With full-on camouflage, eight tentacles with powerful suckers, perfect timing and dark ink, the octopus is the one of the ocean’s most skillful hunters. But there’s another reason why you don’t mess around with this eight-legged mollusc—it will eat itself before going hungry.
The largest octopus on record was about the size of a bus. The Giant Pacific Octopus meanwhile can grow as large as 16 feet across, which is larger than your average car. Imagine if you are a fish just swimming along in what appears to be harmless seabed when suddenly, you are pulled down by powerful suckers. As if that isn’t enough, an octopus bite is actually venomous.
Going back to fact that it would rather eat its own arm if it gets really hungry—that’s understandable when you put its very strong survival instinct into context. But then again, it’s accepted fact that it will eat its own young. Cannibalism is not entirely unheard of in the animal world. Male lions also eat young cubs to thin the herd and to prevent future challengers to their alpha status.
The female mantis also eats its mate after sex. This predatory behavior has also been documented in the species when a female octopus was seen strangling a male after mating. That’s not even the gory part. Do you want a hint? Spoiler alert: mate just became dinner.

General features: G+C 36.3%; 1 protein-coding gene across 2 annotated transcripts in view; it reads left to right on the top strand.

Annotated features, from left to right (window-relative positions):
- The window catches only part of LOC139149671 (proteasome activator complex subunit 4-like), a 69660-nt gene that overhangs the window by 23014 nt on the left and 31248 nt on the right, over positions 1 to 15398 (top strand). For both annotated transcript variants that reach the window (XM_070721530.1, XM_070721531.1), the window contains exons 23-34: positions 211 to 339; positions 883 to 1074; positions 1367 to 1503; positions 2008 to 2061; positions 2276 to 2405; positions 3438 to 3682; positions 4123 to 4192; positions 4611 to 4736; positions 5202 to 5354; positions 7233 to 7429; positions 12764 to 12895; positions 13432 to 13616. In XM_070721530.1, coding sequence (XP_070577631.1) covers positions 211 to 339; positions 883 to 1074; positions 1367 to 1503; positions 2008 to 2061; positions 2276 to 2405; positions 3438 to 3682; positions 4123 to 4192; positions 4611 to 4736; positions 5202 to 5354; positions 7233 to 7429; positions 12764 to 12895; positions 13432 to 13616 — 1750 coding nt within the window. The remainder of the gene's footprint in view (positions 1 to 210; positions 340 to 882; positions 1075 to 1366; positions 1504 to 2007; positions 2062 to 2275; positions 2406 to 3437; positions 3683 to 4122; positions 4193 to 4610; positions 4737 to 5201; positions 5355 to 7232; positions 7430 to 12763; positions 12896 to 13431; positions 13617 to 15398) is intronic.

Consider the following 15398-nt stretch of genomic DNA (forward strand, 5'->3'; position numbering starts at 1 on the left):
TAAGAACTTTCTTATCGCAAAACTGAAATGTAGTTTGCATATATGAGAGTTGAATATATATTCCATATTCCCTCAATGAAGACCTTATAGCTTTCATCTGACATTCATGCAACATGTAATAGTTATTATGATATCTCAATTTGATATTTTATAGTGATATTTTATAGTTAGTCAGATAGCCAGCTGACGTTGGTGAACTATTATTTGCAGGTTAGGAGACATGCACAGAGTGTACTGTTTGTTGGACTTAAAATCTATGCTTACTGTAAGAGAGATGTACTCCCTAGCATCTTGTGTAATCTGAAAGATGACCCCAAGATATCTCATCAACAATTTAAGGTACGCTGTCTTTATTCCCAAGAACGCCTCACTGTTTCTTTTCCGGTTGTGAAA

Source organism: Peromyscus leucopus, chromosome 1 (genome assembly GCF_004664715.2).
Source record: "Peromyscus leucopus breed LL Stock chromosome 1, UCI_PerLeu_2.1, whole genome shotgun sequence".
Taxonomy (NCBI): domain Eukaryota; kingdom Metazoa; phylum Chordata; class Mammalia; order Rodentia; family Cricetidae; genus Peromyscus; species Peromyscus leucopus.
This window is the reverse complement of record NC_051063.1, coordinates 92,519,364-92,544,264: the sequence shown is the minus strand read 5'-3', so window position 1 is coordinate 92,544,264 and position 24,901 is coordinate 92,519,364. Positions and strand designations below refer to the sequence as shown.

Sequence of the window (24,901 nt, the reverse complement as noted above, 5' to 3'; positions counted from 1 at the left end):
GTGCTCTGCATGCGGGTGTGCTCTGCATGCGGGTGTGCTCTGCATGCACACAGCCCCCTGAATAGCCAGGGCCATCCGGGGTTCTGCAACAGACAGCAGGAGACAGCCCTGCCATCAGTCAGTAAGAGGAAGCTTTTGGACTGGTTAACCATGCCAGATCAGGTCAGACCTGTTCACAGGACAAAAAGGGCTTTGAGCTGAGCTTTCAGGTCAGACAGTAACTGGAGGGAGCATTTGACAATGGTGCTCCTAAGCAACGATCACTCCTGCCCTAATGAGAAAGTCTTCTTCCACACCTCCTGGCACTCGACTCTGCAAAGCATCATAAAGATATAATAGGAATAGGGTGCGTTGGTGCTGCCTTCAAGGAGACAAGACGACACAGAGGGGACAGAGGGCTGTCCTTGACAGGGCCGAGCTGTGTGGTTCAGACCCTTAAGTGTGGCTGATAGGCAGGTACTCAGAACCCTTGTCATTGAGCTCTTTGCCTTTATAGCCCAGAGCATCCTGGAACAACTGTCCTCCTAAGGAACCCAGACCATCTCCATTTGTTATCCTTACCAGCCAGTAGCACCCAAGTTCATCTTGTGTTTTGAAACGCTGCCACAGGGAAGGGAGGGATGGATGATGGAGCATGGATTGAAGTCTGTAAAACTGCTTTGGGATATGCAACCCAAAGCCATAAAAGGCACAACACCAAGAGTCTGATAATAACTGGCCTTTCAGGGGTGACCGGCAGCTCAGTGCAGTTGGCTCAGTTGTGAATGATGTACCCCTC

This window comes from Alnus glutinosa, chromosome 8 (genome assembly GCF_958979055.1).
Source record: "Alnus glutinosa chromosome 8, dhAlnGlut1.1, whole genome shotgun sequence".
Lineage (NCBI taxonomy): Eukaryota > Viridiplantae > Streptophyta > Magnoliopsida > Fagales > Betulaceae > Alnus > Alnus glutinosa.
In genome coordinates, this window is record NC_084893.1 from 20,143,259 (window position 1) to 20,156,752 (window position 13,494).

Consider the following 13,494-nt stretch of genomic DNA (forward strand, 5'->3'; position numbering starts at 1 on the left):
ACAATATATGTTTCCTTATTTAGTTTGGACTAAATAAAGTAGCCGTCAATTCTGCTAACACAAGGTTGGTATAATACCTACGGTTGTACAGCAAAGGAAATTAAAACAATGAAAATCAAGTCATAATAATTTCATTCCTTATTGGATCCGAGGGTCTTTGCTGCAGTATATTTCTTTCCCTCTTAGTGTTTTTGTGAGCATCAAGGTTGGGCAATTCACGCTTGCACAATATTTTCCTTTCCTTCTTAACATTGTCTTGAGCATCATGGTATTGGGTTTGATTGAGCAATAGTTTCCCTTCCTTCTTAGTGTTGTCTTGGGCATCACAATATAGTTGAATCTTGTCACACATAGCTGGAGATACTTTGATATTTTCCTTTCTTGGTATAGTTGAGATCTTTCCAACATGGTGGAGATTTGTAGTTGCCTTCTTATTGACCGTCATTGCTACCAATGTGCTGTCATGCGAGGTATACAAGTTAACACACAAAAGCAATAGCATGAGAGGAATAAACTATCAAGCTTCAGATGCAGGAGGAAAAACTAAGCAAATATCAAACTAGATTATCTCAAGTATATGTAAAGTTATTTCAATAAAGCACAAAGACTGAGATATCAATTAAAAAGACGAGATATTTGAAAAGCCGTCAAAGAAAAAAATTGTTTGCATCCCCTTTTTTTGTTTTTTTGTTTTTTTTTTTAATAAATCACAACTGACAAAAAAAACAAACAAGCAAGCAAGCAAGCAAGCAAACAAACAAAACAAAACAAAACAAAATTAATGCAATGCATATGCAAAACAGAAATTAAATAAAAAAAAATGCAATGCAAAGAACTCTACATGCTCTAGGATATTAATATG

In fact, if there’s anger management class in the ocean, the octopus would be the first in line because it will also eat one of its tentacles when it’s angry or irritated. To be fair, octopi have the reputation for being gentle creatures, although, their prey and mates would disagree with that premise.
Fortunately for the octopus, it possesses the ability to regenerate its appendage, which is a good luxury to have when you think about it. The octopus can pull out its arm or eat it when straits are dire. If this gift is given to humans, you never will go hungry again, that is if you can stomach eating your own arm.
However, there’s saving grace to this article. For all its killer instinct and anger management issues, the octopus actually makes the ultimate sacrifice for the future of the species. A male octopus will eventually die weeks after mating. It sucks to be male, right?
Actually, no. Male octopi can count themselves lucky—apart from the fact they don’t pay child support—females will follow them to the grave not long after.
Females only live long enough to tend to all the eggs—all thousands or ten thousands of them. They must’ve died of exhaustion (and to think people complain about rearing their kids). One documented case involved a female octopus tending to its young for over four years.